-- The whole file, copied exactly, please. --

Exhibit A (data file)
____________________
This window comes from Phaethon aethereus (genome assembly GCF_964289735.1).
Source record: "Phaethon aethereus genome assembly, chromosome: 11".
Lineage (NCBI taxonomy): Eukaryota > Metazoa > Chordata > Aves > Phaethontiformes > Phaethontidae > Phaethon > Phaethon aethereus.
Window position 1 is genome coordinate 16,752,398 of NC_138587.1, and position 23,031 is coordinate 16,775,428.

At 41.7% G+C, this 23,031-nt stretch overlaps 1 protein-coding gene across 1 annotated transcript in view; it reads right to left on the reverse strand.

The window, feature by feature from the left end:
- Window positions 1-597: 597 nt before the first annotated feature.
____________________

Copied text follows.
This window comes from Phaethon aethereus (genome assembly GCF_964289735.1).
Source record: "Phaethon aethereus genome assembly, chromosome: 11".
Lineage (NCBI taxonomy): Eukaryota > Metazoa > Chordata > Aves > Phaethontiformes > Phaethontidae > Phaethon > Phaethon aethereus.
Window position 1 is genome coordinate 16,752,398 of NC_138587.1, and position 23,031 is coordinate 16,775,428.

At 41.7% G+C, this 23,031-nt stretch overlaps 1 protein-coding gene across 1 annotated transcript in view; it reads right to left on the reverse strand.

The window, feature by feature from the left end:
- Window positions 1-597: 597 nt before the first annotated feature.